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Christian Eriksen worth to Spurs underlined in drab draw at Southampton
- Updated: January 22, 2018
Mauricio Pochettino cited 'many different reasons' for Tottenham's frustrating 1-1 draw at Southampton on Sunday but Christian Eriksen's absence must have been top of the Spurs manager's list.
Eriksen was one of the more badly affected by the virus that swept through the Spurs squad last week and he was too unwell to feature at St. Mary's, along with captain Hugo Lloris.
A number of other players, including Son Heung-Min, were also unwell but Pochettino said all those who played on Sunday had fully recovered and he refused to use it as an excuse for dropped points at his former club, on the five-year anniversary of his first match in England.
Heavy rain, a stodgy pitch and wildly inconsistent refereeing from Kevin Friend did not make for easy conditions for both sets of players, not least anyone who had been ill mid-week, but Spurs' lethargy and lack of fluidity were as much do to with Eriksen's absence as the circumstances. It was the first league game he has missed this season and it showed.
Moussa Sissoko was a surprising choice as Eriksen's direct replacement in attacking midfield — suggesting that Erik Lamela, a 71st-minute substitute, was also among those affected by the virus — and the Frenchman was typically abject in possession, contributing only in the final 15 minutes when the game was stretched.
Lamela is the most like-for-like alternative to Eriksen at Spurs but even they are not particularly similar and, after the game, Eric Dier hinted at a worrisome reality: 'We have a great squad but obviously there are not many players like Christian,' the England international said.
'Christian is a fantastic player, who plays an important role in the team,' added Dier. 'He is one of the links between phases of play and is key in that regard. He can create chances and score goals.
'We did not control the game the way we wanted to. Southampton defended well but obviously we would like to create more chances. We did not create enough.'
Controlling the game and creating chances are so much harder for Spurs without Eriksen, who is responsible for quietly setting the tempo and makes as many key passes as anyone in the Premier League outside of Manchester City.
For all his quality on the ball, Spurs also missed Eriksen's energy. Sissoko covered the fourth most ground among the Spurs' players — 10.69km — but Eriksen is usually top, often covering close to 13km.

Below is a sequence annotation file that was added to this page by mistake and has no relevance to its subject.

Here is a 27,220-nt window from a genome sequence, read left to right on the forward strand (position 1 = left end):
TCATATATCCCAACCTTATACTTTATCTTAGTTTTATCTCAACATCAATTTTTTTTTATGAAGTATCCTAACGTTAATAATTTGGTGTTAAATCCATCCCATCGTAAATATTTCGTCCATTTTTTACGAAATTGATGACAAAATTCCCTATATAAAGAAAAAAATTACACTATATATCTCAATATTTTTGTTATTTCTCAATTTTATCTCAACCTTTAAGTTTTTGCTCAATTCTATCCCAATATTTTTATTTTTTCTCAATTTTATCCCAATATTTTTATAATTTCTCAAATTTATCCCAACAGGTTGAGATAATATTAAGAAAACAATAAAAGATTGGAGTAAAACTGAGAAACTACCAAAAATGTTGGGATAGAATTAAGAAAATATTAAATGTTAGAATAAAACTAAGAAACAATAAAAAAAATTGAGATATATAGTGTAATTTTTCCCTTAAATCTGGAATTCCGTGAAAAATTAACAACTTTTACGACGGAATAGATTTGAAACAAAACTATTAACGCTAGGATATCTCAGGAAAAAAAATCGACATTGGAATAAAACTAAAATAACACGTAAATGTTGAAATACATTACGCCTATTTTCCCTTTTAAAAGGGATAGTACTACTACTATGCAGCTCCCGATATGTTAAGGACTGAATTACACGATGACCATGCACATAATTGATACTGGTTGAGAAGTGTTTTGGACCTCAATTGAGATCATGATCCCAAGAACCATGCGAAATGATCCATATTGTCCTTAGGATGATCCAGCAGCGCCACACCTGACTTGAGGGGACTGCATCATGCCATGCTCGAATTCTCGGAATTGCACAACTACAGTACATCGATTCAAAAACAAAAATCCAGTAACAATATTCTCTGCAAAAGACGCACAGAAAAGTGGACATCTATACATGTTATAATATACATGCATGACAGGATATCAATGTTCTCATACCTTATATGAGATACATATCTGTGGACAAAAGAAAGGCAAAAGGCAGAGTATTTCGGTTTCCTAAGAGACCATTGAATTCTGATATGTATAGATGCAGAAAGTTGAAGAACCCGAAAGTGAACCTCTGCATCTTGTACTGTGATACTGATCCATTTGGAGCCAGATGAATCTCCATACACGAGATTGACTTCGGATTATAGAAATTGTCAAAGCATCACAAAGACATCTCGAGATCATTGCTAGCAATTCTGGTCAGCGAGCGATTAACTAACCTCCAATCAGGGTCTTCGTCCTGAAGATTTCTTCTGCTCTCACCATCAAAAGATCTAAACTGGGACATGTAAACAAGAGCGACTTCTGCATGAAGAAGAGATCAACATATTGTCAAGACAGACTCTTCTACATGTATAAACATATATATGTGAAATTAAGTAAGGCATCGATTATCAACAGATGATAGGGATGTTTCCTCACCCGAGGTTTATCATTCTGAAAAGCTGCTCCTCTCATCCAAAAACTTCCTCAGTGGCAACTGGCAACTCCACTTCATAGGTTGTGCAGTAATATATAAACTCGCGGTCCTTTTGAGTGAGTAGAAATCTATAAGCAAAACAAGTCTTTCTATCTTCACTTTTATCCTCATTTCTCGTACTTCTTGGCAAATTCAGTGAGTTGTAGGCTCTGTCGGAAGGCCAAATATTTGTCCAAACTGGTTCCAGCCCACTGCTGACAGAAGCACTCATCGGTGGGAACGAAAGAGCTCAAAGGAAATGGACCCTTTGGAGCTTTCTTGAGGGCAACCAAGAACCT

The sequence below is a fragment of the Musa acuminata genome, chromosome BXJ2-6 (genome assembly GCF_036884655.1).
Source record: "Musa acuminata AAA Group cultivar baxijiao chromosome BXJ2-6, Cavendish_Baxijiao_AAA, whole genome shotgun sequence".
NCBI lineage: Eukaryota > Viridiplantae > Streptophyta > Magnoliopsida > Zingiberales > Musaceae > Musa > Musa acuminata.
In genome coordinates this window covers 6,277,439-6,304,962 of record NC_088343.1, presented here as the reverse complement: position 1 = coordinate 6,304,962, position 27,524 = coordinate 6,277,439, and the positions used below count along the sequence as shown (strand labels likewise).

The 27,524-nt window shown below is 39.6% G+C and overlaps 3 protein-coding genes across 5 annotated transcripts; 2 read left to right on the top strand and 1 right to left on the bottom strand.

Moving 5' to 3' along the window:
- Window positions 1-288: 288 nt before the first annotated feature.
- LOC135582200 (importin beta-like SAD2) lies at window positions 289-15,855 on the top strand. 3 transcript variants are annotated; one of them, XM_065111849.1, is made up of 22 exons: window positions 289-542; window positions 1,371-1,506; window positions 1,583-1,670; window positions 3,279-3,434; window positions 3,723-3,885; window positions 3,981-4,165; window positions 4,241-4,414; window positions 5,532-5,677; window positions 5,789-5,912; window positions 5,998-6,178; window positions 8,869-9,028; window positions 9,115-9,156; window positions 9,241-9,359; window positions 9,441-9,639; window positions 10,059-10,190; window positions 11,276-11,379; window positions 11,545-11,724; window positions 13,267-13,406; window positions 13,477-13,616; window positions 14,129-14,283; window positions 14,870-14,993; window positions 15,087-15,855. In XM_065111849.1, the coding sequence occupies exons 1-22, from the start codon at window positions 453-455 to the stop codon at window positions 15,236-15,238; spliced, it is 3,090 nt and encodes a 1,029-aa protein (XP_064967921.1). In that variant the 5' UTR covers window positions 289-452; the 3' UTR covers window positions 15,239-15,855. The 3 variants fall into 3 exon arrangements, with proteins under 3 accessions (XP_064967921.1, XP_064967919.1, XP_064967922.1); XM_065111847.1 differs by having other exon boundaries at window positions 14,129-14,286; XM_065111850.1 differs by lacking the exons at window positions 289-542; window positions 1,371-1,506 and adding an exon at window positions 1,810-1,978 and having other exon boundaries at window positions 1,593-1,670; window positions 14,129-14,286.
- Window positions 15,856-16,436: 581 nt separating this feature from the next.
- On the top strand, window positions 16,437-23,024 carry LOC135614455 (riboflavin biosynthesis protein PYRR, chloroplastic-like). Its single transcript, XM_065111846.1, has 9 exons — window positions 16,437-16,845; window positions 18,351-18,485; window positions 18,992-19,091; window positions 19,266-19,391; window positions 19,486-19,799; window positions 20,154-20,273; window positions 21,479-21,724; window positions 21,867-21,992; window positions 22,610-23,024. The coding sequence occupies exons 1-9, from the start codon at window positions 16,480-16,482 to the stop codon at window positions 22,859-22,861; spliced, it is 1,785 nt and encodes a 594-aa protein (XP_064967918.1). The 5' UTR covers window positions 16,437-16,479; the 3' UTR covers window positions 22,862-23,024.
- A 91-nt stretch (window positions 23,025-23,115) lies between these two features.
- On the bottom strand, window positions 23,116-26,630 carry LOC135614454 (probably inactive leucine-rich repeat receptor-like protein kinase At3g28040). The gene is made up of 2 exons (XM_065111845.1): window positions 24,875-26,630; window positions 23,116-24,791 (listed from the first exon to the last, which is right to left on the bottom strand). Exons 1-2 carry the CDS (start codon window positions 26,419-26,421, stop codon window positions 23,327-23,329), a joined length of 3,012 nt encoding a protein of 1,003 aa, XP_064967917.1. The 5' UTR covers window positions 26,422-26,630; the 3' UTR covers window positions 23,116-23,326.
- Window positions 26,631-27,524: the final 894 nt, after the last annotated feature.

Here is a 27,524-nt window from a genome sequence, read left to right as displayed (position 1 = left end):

In the first minute, Saints created a two-on-one on the left flank, leaving Serge Aurier exposed, and it was no surprise their goal came from another doubling-up on the Ivorian. Sissoko simply did not get back in time.
Kane's equaliser, a header from Ben Davies' corner just 197 seconds after Davinson Sanchez's own goal, should have dented Southampton's already-fragile confidence and provided Spurs with a base to win the match but they were too slow and too disjointed without Eriksen. Mousa Dembele, Dele Alli and Son all held on to the ball too long in promising positions, while Sissoko always looked desperate to get rid of it.
'His quality, he has a lot, but one of his best is he links all the players,' Pochettino said of Eriksen on Friday. 'He has this capacity to link everyone on the pitch — that is the principle one for me but he has a lot of good qualities. For me, he's a very important player for us.'
Amid all the talk about Kane's long-term future and Toby Alderweireld's new contract, it went relatively unnoticed last week that Eriksen said he was open to renewing his own deal at Spurs.
'It's up to the club whether they want to renegotiate or not. I know they've talked about it so it's going the right way. Of course, I'm not uninterested. I'm happy to be in the club and there's nothing negative at all,' he said after the 4-0 win over Everton, in which he scored the fourth goal.
The 25-year-old signed a contract worth around £70,000-a-week until 2020 — a year or two less than most of his teammates — in September 2016 but he has long been aware of interest from elsewhere, including Spanish giants Barcelona.
If Sunday's match was a glimpse of life without Eriksen at Spurs, then tying him to a new long-term contract should be among the club's top priorities.